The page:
Skip to content
Subscriber Only

Why Tech Geeks Adore Sonic.net

The Bay Area ISP aims to take its cheap, fast service to new markets
Why Tech Geeks Adore Sonic.net
Illustration by Erik T. Johnson

Dane Jasper reaches between the seats of his Tesla and pulls out an AT&T mailer offering broadband service for $20 a month. “Turn it over and look at the fine print,” he says. The $20 price is a one-year teaser rate. A $99 installation fee may apply. A $180 early termination fee definitely will. AT&T caps the plan at 250 gigabytes of data per month, and it doesn’t run faster than 0.8 megabits per second, less than one-fourth as fast as the Federal Communications Commission’s definition of broadband.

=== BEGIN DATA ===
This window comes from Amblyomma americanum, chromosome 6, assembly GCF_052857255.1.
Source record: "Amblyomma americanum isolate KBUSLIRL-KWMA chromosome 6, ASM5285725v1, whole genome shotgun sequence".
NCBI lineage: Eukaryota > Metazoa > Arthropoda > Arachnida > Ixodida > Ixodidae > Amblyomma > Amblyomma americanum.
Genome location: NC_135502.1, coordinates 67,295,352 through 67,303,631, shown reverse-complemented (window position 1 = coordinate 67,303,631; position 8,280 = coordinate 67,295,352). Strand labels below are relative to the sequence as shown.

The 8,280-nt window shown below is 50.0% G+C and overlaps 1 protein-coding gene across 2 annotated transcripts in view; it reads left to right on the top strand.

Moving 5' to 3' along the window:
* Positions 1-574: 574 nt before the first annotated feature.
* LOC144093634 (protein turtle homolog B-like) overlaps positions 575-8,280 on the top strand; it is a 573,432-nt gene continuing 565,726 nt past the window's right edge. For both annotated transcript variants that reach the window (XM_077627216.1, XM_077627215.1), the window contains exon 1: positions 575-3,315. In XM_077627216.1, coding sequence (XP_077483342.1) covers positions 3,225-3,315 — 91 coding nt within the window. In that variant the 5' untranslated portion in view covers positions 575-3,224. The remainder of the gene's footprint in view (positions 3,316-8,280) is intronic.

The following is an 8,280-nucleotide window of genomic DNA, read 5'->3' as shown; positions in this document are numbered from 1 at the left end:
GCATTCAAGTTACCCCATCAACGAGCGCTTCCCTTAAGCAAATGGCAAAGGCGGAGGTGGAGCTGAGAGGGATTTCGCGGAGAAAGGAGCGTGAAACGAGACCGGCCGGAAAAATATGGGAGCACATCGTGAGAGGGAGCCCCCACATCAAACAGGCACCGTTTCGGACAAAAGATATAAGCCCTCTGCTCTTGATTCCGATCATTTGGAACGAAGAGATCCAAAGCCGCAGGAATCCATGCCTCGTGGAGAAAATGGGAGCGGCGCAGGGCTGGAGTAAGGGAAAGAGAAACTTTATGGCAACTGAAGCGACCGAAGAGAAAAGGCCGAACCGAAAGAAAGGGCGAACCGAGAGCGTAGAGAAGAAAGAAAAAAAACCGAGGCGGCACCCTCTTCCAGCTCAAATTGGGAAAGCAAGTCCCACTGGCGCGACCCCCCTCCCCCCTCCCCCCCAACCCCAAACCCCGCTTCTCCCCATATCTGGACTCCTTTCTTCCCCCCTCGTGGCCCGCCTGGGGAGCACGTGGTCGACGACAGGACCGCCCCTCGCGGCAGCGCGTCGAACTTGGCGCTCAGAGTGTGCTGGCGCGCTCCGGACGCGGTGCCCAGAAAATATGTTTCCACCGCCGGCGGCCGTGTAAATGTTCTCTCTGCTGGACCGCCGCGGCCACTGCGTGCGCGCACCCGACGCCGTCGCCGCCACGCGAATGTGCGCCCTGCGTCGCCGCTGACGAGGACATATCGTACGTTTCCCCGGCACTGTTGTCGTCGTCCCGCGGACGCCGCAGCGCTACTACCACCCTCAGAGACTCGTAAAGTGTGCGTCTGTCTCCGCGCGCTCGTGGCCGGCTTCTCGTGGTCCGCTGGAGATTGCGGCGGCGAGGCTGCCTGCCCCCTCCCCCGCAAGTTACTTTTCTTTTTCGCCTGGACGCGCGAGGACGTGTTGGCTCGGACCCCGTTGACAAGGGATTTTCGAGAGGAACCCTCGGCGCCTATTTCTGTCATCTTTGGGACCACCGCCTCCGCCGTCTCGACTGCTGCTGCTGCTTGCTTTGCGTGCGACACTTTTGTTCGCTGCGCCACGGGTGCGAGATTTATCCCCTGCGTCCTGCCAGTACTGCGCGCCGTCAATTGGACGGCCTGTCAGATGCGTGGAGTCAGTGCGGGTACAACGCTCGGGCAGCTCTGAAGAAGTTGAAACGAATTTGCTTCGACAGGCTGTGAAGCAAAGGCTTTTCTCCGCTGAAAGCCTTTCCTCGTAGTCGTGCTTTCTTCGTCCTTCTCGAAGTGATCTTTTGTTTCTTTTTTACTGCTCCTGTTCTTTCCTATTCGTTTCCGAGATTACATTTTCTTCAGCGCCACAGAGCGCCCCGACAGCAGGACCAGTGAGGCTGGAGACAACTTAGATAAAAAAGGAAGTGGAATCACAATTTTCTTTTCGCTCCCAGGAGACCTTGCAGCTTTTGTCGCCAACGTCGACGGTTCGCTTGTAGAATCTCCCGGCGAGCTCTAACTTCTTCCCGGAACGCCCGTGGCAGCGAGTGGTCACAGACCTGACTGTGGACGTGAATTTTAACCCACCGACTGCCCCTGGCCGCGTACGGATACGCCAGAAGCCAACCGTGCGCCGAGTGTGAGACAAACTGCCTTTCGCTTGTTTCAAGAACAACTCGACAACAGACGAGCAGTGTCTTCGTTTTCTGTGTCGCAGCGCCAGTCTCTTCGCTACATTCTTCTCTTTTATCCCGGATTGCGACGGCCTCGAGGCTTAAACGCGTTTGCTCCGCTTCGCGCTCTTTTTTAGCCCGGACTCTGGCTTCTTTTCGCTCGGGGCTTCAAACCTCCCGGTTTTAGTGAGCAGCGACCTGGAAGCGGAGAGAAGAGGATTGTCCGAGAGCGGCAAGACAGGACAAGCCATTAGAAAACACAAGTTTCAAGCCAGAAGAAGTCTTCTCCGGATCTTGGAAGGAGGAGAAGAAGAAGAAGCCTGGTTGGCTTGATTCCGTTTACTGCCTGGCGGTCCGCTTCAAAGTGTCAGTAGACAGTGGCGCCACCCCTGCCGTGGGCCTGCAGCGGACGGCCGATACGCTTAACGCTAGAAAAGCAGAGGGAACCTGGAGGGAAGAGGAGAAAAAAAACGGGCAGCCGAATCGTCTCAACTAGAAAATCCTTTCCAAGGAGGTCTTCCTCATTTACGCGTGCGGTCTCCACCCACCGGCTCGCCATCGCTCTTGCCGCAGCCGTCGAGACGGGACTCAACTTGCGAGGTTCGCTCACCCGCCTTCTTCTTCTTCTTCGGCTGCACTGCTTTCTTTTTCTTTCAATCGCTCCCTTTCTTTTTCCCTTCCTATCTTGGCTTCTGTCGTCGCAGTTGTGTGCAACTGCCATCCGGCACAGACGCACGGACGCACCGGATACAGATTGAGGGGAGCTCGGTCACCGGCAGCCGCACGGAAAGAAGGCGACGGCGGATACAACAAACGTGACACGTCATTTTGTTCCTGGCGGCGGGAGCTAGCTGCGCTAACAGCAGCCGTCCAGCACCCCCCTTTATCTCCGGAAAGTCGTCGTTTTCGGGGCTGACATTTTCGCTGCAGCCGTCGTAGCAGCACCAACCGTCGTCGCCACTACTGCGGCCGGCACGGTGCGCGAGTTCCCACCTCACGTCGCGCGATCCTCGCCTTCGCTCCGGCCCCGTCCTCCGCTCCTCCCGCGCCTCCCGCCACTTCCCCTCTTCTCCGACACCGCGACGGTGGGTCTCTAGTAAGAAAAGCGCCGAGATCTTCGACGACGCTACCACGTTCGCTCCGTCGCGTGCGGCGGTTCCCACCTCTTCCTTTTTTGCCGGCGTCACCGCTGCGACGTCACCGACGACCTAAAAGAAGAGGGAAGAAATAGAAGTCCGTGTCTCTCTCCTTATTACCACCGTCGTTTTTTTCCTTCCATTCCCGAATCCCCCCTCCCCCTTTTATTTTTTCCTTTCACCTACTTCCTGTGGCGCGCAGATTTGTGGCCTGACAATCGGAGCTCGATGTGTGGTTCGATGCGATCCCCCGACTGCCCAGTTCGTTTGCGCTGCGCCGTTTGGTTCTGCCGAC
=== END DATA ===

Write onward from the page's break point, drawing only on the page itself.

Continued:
For AT&T, Jasper’s a long shot. He’s the chief executive officer of Sonic.net, an Internet service provider based in Sonoma County, Calif., that competes with AT&T in the San Francisco, Sacramento, and Los Angeles metropolitan areas. It plans to expand further, using gigabits-per-second fiber-optic cable where possible. A quiet, local player for most of its two decades, Sonic has built up a bit of a halo lately as the good ISP, a purveyor of cheap, fast connectivity that caters to tech geeks, is friendly with Google and Netflix, and fought a government court order demanding data on a customer who supported WikiLeaks. “Dane’s a geek,” says privacy researcher and activist Christopher Soghoian. “He’s one of us.”